LOS ANGELES -- Dodgers pitcher Chris Capuano said he wasn't aware of any difference in the Dodger Stadium mound Friday night, which is exactly what Eric Hansen was hoping for.
Hansen, the stadium's head groundskeeper, and his crew had the responsibility of tearing apart the mound after the last homestand so Dodger Stadium could host two international friendly soccer matches, then rebuild it in time for Friday night's series opener.
The jackhammers started demolition shortly after the previous home game July 31. Hansen said it took a two-man crew four days to rebuild, finishing Wednesday.
"It felt normal to me," Capuano said. "I wasn't aware of anything. I knew we had soccer games, but I didn't think about it at all, that's how good a job they did."
"That's the whole idea with an event like that," Hansen said. "You don't even want them to know it happened."
Hansen said he couldn't remember another time when the mound was removed and replaced during a season.
Hanley's return depends on response to fielding
LOS ANGELES -- The Dodgers will have a better indication on Hanley Ramirez and his progression from a sore right shoulder on Sunday, when the shortstop plans to throw and field ground balls.
Ramirez has been out of the starting lineup for six straight games since injuring his shoulder chasing a popup into the stands at Wrigley Field last Sunday. He was able to pinch-hit Friday night and played catch before the game, but has yet to take grounders. The Dodgers did not work out on the field Friday or Saturday.
"I'm not sure how much closer he is," Dodgers manager Don Mattingly said on Saturday. "We'll probably find out tomorrow, get back out on the field and he'll be able to throw and take ground balls."
Mattingly said Ramirez felt "a little bit" of discomfort in his shoulder after playing catch Friday but remains confident the shortstop is not headed to the disabled list for a third time this season.
"We'll be careful with him," the manager said. "I wouldn't have used him if I thought this was a DL situation. I don't think it is."
Howell relishes scoreless outing vs. former club
LOS ANGELES -- Dodgers reliever J.P. Howell caught up with his former Rays teammates before Friday's game and then pitched against them.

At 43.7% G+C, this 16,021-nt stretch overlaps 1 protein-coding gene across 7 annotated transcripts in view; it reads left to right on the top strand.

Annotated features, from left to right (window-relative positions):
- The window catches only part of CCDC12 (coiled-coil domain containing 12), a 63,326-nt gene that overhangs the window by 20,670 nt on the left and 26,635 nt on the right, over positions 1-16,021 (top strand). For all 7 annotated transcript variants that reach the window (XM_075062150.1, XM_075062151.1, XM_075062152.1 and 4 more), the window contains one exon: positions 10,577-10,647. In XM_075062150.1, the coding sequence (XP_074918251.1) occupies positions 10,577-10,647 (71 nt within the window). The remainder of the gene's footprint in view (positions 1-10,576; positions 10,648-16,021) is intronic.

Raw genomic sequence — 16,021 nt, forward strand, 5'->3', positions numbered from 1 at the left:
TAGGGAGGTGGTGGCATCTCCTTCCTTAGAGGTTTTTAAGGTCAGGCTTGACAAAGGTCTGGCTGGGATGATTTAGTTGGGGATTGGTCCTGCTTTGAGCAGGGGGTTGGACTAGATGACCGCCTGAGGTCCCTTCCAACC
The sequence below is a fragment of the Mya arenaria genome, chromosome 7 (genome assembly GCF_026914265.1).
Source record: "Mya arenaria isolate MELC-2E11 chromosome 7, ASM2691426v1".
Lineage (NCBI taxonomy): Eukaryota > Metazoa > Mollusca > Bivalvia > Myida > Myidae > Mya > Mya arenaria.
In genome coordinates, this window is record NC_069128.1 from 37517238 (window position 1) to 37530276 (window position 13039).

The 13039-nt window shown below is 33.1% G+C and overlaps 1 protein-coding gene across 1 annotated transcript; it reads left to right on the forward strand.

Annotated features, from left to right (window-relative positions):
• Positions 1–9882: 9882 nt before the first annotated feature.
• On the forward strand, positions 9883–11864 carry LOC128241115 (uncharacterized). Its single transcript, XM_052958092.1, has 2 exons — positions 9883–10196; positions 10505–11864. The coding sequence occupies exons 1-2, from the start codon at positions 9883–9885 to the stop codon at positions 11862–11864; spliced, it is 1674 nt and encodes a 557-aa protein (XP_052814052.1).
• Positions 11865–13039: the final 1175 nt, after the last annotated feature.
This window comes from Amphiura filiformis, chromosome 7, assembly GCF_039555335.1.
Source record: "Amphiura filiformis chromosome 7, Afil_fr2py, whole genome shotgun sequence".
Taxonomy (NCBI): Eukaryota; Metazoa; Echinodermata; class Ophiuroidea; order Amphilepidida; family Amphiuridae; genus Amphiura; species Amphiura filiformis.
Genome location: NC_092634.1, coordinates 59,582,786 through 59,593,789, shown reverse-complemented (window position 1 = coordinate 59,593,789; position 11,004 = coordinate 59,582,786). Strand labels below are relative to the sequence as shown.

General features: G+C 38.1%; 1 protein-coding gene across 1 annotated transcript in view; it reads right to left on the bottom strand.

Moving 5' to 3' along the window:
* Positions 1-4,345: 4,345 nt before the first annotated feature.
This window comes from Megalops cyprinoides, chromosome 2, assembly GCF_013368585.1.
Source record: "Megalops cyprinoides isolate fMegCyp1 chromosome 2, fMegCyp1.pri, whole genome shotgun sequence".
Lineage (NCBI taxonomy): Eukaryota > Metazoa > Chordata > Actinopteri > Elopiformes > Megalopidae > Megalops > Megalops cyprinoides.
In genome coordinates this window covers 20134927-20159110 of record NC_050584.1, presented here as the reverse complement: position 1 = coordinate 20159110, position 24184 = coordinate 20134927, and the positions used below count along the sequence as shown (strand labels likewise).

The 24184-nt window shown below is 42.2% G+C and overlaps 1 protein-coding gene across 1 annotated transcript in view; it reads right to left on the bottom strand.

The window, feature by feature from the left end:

Howell, who played six seasons with the Rays before joining the Dodgers this year, entered in the fifth inning with two on and two outs and the Dodgers trailing, 6-0. The left-hander induced a flyout from James Loney and intentionally walked Jose Molina, his former catcher, to load the bases and face Tampa Bay starter David Price.
It was a matchup Howell had been eagerly anticipating.
"It was awesome, me and him were pretty good friends," Howell said.
Howell struck out Price on three pitches.
"I had to give him my best curveball," Howell said. "He's such a great pitcher, the only way to humble him really is to get him in the batter's box."
Howell helped keep the Rays from putting the game out of reach, and Brandon League followed with two scoreless innings. Carlos Marmol and Ronald Belisario also tossed scoreless frames, and the Dodgers rallied to win, 7-6, capped by four runs in the ninth.
Nomo given pregame tribute at Dodger Stadium
LOS ANGELES -- Hideo Nomo, who blazed the trail for fellow Japanese ballplayers when he came to the Dodgers in 1995, was honored Saturday with a bobblehead and pregame ceremony at Dodger Stadium.
Nomo, now 44, was 26 when he fought the Japanese reserve system and was signed by Peter O'Malley and the Dodgers, winning the Rookie of the Year Award and leading the league in strikeouts. He spent 6 1/2 of his 12 Major League seasons with the Dodgers in a pair of stints.
Nomo is credited not only with starting an influx of players from Japan, but elevating baseball's awareness of players throughout the Pacific Rim, leading to expanded scouting of Australia, Taiwan and South Korea, where current Dodgers pitcher Hyun-Jin Ryu -Ryu starred.
"I believe Japanese players are able to play in the Major Leagues because Mr. Nomo opened the door for us," former Dodger and current Yankee Hiroki Kuroda said in a video tribute. "Thank you for making it possible for all of us."
Nomo typically downplayed his impact on connecting Japanese players and fans with Major League Baseball, often drawing comparisons to the way Fernando Valenzuela made MLB accessible to Mexican fans.
"I'm not really sure I had impact," he said. "Watching Major League Baseball in Japan on TV and seeing All-Star teams touring, at the time there was no way you thought you could perform at this level. TV and the tours had the impact."
Nomo said when he played he didn't do it with the intent of breaking down barriers.
"I was thinking about performing, not about the players to follow," he said. "It started with Peter O'Malley, Tom Lasorda and the staff that supported me and made it easy for me to concentrate on baseball."
Nomo said he spends his retirement mostly with the family and working with an amateur baseball team in Japan.
The pregame ceremony included his first pitch to former teammate and current FOX broadcaster Eric Karros, complete with Nomo's trademark twirling "Tornado" windup.
"Normally on the field I'm not nervous," Nomo said during a news conference. "Today, I'm a little bit nervous and excited."